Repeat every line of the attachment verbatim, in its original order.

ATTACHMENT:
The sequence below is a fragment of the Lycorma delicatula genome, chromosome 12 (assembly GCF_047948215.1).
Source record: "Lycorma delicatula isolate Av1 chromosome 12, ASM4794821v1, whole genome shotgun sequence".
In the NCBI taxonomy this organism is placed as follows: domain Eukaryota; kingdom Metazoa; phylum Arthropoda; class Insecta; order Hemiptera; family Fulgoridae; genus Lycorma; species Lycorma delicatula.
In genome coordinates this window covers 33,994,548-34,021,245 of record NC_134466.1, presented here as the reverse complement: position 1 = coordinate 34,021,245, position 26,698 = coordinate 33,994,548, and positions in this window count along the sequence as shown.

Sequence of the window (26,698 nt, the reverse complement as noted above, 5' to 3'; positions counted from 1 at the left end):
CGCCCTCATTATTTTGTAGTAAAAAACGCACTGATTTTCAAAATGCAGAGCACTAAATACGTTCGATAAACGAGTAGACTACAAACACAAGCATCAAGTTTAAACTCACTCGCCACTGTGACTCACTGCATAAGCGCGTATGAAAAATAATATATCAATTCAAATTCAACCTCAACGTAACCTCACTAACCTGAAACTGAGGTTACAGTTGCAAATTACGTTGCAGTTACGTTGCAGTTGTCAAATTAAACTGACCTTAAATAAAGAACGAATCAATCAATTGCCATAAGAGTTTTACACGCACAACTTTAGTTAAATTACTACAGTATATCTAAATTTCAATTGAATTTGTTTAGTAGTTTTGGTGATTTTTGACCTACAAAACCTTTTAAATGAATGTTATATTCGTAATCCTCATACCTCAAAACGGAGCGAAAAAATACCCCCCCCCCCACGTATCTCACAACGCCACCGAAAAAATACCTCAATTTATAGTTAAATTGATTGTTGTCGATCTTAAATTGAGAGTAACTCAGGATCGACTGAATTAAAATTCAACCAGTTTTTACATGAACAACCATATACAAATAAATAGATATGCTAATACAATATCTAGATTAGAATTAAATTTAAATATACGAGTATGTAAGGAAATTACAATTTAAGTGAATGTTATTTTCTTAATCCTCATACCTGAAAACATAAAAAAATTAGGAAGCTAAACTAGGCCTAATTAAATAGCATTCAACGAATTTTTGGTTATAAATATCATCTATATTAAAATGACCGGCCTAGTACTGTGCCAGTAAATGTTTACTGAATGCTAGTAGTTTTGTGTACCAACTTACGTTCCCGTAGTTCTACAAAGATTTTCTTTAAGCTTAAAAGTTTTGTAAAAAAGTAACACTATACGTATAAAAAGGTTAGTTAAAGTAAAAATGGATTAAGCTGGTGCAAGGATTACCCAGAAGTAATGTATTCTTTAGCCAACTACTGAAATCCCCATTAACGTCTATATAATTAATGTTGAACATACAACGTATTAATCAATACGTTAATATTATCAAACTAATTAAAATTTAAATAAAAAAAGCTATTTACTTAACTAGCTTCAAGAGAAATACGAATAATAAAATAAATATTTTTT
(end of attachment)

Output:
The sequence below is a fragment of the Lycorma delicatula genome, chromosome 12 (assembly GCF_047948215.1).
Source record: "Lycorma delicatula isolate Av1 chromosome 12, ASM4794821v1, whole genome shotgun sequence".
In the NCBI taxonomy this organism is placed as follows: domain Eukaryota; kingdom Metazoa; phylum Arthropoda; class Insecta; order Hemiptera; family Fulgoridae; genus Lycorma; species Lycorma delicatula.
In genome coordinates this window covers 33,994,548-34,021,245 of record NC_134466.1, presented here as the reverse complement: position 1 = coordinate 34,021,245, position 26,698 = coordinate 33,994,548, and positions in this window count along the sequence as shown.

Sequence of the window (26,698 nt, the reverse complement as noted above, 5' to 3'; positions counted from 1 at the left end):
CGCCCTCATTATTTTGTAGTAAAAAACGCACTGATTTTCAAAATGCAGAGCACTAAATACGTTCGATAAACGAGTAGACTACAAACACAAGCATCAAGTTTAAACTCACTCGCCACTGTGACTCACTGCATAAGCGCGTATGAAAAATAATATATCAATTCAAATTCAACCTCAACGTAACCTCACTAACCTGAAACTGAGGTTACAGTTGCAAATTACGTTGCAGTTACGTTGCAGTTGTCAAATTAAACTGACCTTAAATAAAGAACGAATCAATCAATTGCCATAAGAGTTTTACACGCACAACTTTAGTTAAATTACTACAGTATATCTAAATTTCAATTGAATTTGTTTAGTAGTTTTGGTGATTTTTGACCTACAAAACCTTTTAAATGAATGTTATATTCGTAATCCTCATACCTCAAAACGGAGCGAAAAAATACCCCCCCCCCCACGTATCTCACAACGCCACCGAAAAAATACCTCAATTTATAGTTAAATTGATTGTTGTCGATCTTAAATTGAGAGTAACTCAGGATCGACTGAATTAAAATTCAACCAGTTTTTACATGAACAACCATATACAAATAAATAGATATGCTAATACAATATCTAGATTAGAATTAAATTTAAATATACGAGTATGTAAGGAAATTACAATTTAAGTGAATGTTATTTTCTTAATCCTCATACCTGAAAACATAAAAAAATTAGGAAGCTAAACTAGGCCTAATTAAATAGCATTCAACGAATTTTTGGTTATAAATATCATCTATATTAAAATGACCGGCCTAGTACTGTGCCAGTAAATGTTTACTGAATGCTAGTAGTTTTGTGTACCAACTTACGTTCCCGTAGTTCTACAAAGATTTTCTTTAAGCTTAAAAGTTTTGTAAAAAAGTAACACTATACGTATAAAAAGGTTAGTTAAAGTAAAAATGGATTAAGCTGGTGCAAGGATTACCCAGAAGTAATGTATTCTTTAGCCAACTACTGAAATCCCCATTAACGTCTATATAATTAATGTTGAACATACAACGTATTAATCAATACGTTAATATTATCAAACTAATTAAAATTTAAATAAAAAAAGCTATTTACTTAACTAGCTTCAAGAGAAATACGAATAATAAAATAAATATTTTTT